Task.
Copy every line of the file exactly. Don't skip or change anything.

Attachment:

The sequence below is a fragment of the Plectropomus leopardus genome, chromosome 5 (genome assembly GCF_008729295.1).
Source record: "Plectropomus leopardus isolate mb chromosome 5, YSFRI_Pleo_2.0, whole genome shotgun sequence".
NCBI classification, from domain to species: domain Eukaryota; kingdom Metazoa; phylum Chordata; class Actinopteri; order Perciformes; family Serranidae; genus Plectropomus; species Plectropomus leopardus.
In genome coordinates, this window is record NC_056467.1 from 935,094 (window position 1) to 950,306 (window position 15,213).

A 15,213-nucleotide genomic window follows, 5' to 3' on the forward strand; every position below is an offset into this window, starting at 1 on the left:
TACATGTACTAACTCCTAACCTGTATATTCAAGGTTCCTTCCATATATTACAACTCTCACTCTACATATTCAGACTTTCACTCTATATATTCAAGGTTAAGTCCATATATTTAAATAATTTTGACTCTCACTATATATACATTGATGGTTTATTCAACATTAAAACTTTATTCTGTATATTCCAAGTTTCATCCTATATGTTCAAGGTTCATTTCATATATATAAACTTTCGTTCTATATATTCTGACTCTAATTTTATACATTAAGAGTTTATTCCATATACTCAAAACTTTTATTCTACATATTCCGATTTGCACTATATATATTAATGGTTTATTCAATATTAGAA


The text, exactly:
The sequence below is a fragment of the Plectropomus leopardus genome, chromosome 5 (genome assembly GCF_008729295.1).
Source record: "Plectropomus leopardus isolate mb chromosome 5, YSFRI_Pleo_2.0, whole genome shotgun sequence".
NCBI classification, from domain to species: domain Eukaryota; kingdom Metazoa; phylum Chordata; class Actinopteri; order Perciformes; family Serranidae; genus Plectropomus; species Plectropomus leopardus.
In genome coordinates, this window is record NC_056467.1 from 935,094 (window position 1) to 950,306 (window position 15,213).

A 15,213-nucleotide genomic window follows, 5' to 3' on the forward strand; every position below is an offset into this window, starting at 1 on the left:
TACATGTACTAACTCCTAACCTGTATATTCAAGGTTCCTTCCATATATTACAACTCTCACTCTACATATTCAGACTTTCACTCTATATATTCAAGGTTAAGTCCATATATTTAAATAATTTTGACTCTCACTATATATACATTGATGGTTTATTCAACATTAAAACTTTATTCTGTATATTCCAAGTTTCATCCTATATGTTCAAGGTTCATTTCATATATATAAACTTTCGTTCTATATATTCTGACTCTAATTTTATACATTAAGAGTTTATTCCATATACTCAAAACTTTTATTCTACATATTCCGATTTGCACTATATATATTAATGGTTTATTCAATATTAGAA